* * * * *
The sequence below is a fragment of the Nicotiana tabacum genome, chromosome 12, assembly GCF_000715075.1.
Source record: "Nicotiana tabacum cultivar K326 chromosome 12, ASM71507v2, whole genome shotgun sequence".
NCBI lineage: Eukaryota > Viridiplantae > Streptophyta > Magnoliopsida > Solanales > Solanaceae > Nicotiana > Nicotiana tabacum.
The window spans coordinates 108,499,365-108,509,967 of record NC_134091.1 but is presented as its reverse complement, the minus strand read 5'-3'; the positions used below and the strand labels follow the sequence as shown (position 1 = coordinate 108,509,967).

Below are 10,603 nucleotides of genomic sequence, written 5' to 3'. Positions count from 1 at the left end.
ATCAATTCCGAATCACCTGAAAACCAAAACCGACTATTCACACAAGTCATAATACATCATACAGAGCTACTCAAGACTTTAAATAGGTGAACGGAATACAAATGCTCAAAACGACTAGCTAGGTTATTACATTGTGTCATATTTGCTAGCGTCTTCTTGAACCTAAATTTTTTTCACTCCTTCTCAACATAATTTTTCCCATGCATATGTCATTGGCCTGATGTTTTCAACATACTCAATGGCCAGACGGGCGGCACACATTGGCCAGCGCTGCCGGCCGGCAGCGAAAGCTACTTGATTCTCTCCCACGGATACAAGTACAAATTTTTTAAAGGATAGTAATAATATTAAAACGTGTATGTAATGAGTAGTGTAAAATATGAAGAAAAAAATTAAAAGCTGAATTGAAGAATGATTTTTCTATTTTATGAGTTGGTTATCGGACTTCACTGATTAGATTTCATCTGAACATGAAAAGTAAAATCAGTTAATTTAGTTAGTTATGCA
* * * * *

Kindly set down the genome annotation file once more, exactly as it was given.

The sequence below is a fragment of the Nicotiana tabacum genome, chromosome 12, assembly GCF_000715075.1.
Source record: "Nicotiana tabacum cultivar K326 chromosome 12, ASM71507v2, whole genome shotgun sequence".
NCBI lineage: Eukaryota > Viridiplantae > Streptophyta > Magnoliopsida > Solanales > Solanaceae > Nicotiana > Nicotiana tabacum.
The window spans coordinates 108,499,365-108,509,967 of record NC_134091.1 but is presented as its reverse complement, the minus strand read 5'-3'; the positions used below and the strand labels follow the sequence as shown (position 1 = coordinate 108,509,967).

Below are 10,603 nucleotides of genomic sequence, written 5' to 3'. Positions count from 1 at the left end.
ATCAATTCCGAATCACCTGAAAACCAAAACCGACTATTCACACAAGTCATAATACATCATACAGAGCTACTCAAGACTTTAAATAGGTGAACGGAATACAAATGCTCAAAACGACTAGCTAGGTTATTACATTGTGTCATATTTGCTAGCGTCTTCTTGAACCTAAATTTTTTTCACTCCTTCTCAACATAATTTTTCCCATGCATATGTCATTGGCCTGATGTTTTCAACATACTCAATGGCCAGACGGGCGGCACACATTGGCCAGCGCTGCCGGCCGGCAGCGAAAGCTACTTGATTCTCTCCCACGGATACAAGTACAAATTTTTTAAAGGATAGTAATAATATTAAAACGTGTATGTAATGAGTAGTGTAAAATATGAAGAAAAAAATTAAAAGCTGAATTGAAGAATGATTTTTCTATTTTATGAGTTGGTTATCGGACTTCACTGATTAGATTTCATCTGAACATGAAAAGTAAAATCAGTTAATTTAGTTAGTTATGCA